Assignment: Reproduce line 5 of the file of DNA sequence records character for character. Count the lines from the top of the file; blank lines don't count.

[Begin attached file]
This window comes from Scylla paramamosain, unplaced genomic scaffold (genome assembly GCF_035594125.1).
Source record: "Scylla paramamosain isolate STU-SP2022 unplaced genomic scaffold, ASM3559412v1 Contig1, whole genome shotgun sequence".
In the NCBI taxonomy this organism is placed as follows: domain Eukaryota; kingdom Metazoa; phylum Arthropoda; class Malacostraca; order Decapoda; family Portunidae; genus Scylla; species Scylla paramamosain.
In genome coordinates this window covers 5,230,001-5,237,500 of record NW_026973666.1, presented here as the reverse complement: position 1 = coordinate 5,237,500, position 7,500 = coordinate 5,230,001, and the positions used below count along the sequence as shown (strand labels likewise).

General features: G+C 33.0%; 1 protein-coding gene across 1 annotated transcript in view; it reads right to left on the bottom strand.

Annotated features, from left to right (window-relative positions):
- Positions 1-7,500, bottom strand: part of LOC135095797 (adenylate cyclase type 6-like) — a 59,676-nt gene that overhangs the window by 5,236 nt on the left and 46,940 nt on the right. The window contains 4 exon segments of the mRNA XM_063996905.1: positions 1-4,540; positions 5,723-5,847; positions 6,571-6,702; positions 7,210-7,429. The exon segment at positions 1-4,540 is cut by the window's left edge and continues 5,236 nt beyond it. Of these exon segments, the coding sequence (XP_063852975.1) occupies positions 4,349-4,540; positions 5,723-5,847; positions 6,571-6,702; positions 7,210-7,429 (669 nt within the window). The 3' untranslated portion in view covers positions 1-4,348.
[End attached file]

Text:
General features: G+C 33.0%; 1 protein-coding gene across 1 annotated transcript in view; it reads right to left on the bottom strand.